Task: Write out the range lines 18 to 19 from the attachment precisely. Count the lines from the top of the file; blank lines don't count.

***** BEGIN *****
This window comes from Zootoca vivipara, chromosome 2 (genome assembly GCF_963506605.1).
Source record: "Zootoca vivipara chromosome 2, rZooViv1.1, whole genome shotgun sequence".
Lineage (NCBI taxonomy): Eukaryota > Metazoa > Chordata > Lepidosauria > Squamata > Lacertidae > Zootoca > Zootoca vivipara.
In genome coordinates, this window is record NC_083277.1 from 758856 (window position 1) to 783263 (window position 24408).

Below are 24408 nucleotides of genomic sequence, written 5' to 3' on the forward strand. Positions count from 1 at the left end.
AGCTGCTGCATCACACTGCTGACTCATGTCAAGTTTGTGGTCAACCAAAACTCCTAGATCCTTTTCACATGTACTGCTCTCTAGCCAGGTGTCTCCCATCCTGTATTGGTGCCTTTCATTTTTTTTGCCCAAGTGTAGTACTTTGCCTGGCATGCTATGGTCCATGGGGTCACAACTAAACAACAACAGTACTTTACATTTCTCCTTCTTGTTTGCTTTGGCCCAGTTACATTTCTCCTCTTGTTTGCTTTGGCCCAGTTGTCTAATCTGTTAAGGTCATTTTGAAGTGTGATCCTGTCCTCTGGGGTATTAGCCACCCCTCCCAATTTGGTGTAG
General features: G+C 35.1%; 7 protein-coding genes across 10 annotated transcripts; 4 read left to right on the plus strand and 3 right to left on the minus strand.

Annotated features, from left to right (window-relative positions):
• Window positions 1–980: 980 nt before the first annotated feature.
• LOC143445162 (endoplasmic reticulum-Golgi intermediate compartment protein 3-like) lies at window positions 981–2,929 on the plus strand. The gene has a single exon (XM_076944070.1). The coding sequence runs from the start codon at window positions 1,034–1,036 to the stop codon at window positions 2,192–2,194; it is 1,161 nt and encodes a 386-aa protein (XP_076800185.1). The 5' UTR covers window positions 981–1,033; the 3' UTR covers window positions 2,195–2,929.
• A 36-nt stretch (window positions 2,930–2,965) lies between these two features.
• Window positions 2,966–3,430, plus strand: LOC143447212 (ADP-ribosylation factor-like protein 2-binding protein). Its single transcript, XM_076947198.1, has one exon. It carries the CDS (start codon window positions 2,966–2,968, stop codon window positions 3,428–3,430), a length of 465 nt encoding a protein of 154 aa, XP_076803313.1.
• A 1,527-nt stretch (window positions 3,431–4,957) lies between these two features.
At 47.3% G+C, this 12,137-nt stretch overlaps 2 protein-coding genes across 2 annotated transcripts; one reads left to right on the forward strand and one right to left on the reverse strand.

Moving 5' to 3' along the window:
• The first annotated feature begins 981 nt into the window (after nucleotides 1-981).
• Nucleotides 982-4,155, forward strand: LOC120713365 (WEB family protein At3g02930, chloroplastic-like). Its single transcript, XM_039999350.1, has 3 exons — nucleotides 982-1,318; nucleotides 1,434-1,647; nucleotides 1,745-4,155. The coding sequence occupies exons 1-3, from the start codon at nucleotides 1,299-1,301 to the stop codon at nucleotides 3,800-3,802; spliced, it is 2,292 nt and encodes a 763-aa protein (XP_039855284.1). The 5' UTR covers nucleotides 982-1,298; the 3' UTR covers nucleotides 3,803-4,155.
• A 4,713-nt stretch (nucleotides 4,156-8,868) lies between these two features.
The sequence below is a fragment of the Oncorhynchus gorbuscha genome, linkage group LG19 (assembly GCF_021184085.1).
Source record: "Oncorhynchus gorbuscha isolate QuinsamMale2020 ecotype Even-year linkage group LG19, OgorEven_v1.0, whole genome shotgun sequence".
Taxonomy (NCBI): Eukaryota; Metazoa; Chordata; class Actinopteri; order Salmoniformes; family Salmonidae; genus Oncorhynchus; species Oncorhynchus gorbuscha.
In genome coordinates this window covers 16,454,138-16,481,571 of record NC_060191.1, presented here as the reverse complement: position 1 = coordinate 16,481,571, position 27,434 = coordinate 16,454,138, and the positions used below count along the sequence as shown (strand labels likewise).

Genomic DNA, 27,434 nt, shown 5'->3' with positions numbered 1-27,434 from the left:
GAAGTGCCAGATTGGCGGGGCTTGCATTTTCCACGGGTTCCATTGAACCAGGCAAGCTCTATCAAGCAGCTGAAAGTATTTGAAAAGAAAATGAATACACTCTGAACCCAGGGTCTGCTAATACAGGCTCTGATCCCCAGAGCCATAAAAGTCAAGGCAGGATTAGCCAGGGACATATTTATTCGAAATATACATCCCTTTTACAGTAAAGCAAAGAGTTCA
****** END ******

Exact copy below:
• A 4,713-nt stretch (nucleotides 4,156-8,868) lies between these two features.
The sequence below is a fragment of the Oncorhynchus gorbuscha genome, linkage group LG19 (assembly GCF_021184085.1).